Photo: Which birds bring down airplanes?
Bird strikes, as we saw from the “miracle on the Hudson,” have the potential to be extremely dangerous. While typically the result is not as catastrophic, birds and other wildlife strikes to aircraft annually cause over $600 million in damage to U.S. civil and military aviation each year. Yet in order to deal with those strikes and reduce the chances of future ones, airport authorities must know what species are being hit. That’s where the Smithsonian Institution’s Feather Identification Lab comes in. For instance, using the lab’s identification of species that do the most damage to their aircraft, the U.S. Air Force Bird Wildlife Aircraft Strike Hazard (BASH) Team, gathered information about the habitats of commonly struck species, their breeding behavior, and migratory patterns. Then, they created a dynamic map of bird strike risk levels across the United States. That helps pilots avoid flying in certain areas at certain times of the year based on the concentrations of birds that are predicted to be there.
The species identifications from the lab also help airport biologists manage the habitats in such a way so as to discourage wildlife from congregating in the area. While the methods will vary depending on each unique situation, it works. For example, JFK International Airport in New York has reduced the number of gull strikes by roughly 80 percent by using tactics such as grass management, eliminating standing water, and frightening birds with pyrotechnics. All that is possible once you know the species you are dealing with.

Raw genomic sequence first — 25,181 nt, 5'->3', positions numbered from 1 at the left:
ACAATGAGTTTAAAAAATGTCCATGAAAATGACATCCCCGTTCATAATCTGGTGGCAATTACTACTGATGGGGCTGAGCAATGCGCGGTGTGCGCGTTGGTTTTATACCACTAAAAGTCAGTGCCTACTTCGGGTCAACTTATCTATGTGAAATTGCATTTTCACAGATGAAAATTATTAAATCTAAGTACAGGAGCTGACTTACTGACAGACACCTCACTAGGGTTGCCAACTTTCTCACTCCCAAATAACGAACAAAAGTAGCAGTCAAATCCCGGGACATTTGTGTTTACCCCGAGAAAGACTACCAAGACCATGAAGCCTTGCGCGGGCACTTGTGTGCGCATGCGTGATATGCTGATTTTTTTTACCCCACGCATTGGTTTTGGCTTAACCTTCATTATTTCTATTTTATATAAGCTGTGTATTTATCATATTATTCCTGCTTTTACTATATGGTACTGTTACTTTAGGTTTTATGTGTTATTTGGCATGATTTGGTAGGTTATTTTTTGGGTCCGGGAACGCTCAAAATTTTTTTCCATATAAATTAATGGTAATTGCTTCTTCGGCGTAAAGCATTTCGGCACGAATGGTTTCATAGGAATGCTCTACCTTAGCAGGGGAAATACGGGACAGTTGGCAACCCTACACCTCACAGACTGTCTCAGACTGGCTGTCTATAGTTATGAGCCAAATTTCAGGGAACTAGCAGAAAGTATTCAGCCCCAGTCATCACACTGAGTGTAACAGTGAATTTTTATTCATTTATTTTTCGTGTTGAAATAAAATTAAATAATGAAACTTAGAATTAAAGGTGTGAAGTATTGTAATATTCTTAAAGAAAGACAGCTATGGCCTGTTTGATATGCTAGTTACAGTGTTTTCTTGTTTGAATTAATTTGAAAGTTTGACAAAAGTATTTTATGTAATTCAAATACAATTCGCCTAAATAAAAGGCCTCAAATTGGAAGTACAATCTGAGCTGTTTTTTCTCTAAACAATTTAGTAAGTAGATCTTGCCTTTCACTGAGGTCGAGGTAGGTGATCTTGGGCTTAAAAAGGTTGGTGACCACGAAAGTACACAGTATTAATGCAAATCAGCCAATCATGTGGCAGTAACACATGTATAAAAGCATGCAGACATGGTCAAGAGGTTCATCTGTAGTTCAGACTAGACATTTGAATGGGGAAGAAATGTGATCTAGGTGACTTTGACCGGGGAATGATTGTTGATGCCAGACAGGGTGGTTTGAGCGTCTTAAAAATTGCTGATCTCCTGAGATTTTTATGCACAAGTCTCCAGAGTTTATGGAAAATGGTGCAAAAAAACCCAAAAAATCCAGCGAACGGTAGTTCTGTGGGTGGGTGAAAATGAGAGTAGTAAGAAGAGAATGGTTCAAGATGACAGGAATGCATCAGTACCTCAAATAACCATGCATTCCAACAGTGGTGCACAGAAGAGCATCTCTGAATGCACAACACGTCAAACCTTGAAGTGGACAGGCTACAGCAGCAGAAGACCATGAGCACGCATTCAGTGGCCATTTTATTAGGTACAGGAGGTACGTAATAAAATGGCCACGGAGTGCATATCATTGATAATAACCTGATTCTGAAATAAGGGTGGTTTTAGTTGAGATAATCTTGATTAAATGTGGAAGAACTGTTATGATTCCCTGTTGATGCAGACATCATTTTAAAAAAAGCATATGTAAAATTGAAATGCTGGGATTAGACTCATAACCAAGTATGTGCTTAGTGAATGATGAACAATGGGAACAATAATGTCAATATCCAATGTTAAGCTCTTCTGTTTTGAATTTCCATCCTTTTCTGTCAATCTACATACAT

Marcy Heacker is a research assistant with the Smithsonian Institution’s feather identification lab in Washington, D.C. She received her Masters of Science and Bachelors of Science in Biology at George Mason University in Fairfax, VA. She also holds an Associate’s Degree in Veterinary Technology from Columbus State College in Columbus, OH. The main focus of Marcy’s work is in avian species identification from microscopic and whole feather characters. This specialized work in wildlife forensics is particularly important for aviation industry personnel that deal with civil and military bird strikes. This feather identification service has lead to collaborations with scientists in the fields of aviation safety, wildlife biology, anthropology, and law enforcement. Marcy’s current research is on the feather microstructure of the ducks, geese, and swans.